Many of these developments were made during the study of soluble complexes. Very recently we have had a significant breakthrough that has enabled us to begin studying membrane protein complexes by mass spectrometry [4].  Using examples of the intact V and F-type ATPases I will describe how using ion mobility mass spectrometry we are able to build confident 3D models of these complexes that are contributing to our growing understanding of this important class of biomolecules.  


  1. T. L. Pukala, B. T. Ruotolo, M. Zhou et al., Structure 17 (9), 1235 (2009).
  2. M. Zhou, A. M. Sandercock, C. S. Fraser et al., Proc. Natl. Acad. Sci. U.S.A. 105 (47), 18139 (2008).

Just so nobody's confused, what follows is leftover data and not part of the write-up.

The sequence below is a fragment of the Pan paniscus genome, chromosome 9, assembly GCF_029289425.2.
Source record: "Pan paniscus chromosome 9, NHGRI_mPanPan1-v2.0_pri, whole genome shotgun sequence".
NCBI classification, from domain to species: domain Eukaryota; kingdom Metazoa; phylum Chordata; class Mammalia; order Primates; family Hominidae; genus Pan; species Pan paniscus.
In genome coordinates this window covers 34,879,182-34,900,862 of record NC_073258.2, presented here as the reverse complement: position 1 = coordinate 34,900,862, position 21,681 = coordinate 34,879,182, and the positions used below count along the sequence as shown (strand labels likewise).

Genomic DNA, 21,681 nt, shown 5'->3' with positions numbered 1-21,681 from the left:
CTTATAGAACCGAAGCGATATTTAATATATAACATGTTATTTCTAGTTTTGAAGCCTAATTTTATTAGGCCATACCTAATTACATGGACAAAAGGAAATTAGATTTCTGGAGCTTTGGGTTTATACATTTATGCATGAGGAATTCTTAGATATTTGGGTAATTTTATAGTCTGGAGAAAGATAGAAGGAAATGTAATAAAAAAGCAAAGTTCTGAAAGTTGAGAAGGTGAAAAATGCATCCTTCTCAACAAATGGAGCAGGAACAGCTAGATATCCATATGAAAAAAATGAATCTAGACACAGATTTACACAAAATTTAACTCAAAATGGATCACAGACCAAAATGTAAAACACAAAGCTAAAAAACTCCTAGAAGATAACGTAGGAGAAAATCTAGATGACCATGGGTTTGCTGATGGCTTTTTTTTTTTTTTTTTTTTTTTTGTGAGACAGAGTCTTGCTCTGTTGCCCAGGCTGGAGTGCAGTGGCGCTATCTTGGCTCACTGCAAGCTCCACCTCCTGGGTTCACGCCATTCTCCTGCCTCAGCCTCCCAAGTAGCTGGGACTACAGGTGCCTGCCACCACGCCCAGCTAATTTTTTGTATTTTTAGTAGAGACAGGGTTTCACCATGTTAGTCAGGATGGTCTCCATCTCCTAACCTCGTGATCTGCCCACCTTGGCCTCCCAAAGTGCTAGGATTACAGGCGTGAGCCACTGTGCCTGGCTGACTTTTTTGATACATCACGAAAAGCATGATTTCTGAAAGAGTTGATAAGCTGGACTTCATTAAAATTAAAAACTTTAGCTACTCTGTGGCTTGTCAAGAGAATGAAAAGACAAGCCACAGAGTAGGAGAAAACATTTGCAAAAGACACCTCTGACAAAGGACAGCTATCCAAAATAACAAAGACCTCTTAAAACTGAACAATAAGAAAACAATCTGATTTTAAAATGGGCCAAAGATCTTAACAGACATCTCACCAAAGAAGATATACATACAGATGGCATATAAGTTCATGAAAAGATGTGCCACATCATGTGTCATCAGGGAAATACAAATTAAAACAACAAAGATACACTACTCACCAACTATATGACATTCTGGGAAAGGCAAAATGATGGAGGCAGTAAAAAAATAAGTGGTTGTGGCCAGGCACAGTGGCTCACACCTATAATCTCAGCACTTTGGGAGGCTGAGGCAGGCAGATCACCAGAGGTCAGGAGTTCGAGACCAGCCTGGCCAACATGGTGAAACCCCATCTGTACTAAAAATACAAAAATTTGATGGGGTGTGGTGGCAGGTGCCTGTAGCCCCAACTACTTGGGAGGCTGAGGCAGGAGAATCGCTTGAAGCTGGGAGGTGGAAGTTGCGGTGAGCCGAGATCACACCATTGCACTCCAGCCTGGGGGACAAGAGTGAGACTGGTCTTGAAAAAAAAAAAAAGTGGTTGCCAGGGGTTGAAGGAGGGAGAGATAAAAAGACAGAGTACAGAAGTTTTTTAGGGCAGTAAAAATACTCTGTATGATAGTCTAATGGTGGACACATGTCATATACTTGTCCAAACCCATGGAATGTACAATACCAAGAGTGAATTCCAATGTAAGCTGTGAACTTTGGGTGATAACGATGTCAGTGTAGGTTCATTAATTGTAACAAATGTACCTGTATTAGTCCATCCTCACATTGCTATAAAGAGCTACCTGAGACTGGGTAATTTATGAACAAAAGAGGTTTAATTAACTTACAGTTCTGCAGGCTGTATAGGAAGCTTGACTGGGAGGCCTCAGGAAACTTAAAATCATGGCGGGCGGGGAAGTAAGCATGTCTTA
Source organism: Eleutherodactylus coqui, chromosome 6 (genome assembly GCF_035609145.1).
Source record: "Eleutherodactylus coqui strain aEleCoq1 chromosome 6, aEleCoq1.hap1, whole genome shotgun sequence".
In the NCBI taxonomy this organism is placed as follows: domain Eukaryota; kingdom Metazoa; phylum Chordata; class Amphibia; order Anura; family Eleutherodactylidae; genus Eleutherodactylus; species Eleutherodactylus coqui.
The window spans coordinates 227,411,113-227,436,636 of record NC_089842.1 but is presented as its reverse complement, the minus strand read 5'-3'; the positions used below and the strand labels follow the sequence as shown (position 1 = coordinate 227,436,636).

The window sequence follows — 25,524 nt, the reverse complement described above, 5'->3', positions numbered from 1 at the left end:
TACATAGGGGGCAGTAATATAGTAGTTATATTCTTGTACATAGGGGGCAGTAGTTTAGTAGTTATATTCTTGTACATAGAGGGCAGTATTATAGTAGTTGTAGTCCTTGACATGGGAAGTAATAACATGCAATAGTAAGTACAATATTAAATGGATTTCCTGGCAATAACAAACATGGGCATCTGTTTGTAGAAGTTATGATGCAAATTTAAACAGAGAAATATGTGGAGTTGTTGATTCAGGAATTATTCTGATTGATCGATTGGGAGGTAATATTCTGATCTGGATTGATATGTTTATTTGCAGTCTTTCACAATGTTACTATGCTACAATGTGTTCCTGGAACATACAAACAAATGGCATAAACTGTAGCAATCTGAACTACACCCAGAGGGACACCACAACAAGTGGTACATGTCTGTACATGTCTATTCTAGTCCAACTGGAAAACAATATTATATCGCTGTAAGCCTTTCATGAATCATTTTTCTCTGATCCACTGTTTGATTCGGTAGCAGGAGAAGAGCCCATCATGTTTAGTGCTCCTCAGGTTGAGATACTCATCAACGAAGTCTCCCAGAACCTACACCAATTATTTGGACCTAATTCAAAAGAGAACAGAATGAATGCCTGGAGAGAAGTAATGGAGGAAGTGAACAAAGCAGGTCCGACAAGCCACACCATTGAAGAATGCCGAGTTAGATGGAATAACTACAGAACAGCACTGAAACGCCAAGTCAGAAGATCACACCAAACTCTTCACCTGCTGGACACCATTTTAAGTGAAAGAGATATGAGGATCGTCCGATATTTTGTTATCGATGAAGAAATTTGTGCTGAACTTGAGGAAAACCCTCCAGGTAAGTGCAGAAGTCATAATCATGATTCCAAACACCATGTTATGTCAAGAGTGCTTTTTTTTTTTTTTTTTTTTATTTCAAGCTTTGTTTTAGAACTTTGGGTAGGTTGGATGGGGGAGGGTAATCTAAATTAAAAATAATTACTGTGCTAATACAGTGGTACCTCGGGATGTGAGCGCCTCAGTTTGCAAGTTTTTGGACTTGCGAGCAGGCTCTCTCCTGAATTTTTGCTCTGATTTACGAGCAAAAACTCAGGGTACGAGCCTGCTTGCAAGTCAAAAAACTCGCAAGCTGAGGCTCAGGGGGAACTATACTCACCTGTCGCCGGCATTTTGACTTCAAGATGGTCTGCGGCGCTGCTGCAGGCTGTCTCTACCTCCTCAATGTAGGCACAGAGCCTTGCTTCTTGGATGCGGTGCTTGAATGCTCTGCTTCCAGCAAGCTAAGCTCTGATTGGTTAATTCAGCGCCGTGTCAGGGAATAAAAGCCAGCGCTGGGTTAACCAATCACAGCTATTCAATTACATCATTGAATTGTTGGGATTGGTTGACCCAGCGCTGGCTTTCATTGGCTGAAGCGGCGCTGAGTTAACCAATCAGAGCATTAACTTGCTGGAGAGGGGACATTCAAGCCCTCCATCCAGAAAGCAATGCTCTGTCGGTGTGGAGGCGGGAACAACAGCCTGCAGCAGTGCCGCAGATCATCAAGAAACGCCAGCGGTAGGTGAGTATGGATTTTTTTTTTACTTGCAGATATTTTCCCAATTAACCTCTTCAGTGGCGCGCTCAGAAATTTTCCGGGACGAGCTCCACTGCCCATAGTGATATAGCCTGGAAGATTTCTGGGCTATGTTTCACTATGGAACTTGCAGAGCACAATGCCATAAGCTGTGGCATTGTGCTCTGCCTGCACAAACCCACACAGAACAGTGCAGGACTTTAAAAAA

3. H. Hernandez, O. V. Makarova, E. M. Makarov et al., PloS one 4 (9), e7202 (2009).
  4. N. P. Barrera, N Di Bartolo, P. J. Booth et al., Science 321 243 (2008); N. P. Barrera, S. C. Isaacson, M. Zhou et al., Nat Methods 6 (8), 585 (2009).


Application of MALDI-ToF MS for the analysis of enzymatic reactions on gold arrays

Sabine L Flitsch, School of Chemistry & MIB, The University of Manchester

Self-assembled monolayers (SAMs) on gold have become widely used as an attractive platform for studying chemical and biochemical reactions, for studying biomolecular interactions and for the development of nanoscale devices. We have used the platform to study the solid-supported synthesis of carbohydrates and glycopeptides using both chemical and enzymatic methods. An attractive feature of the technology is the opportunity for miniaturisation and in situ analysis using mass spectrometry, SPR and fluorescence spectroscopy. Applications for the synthesis of complex oligosaccharides and glycopeptides to generate glycoarrays and their potential for disease screening will be discussed.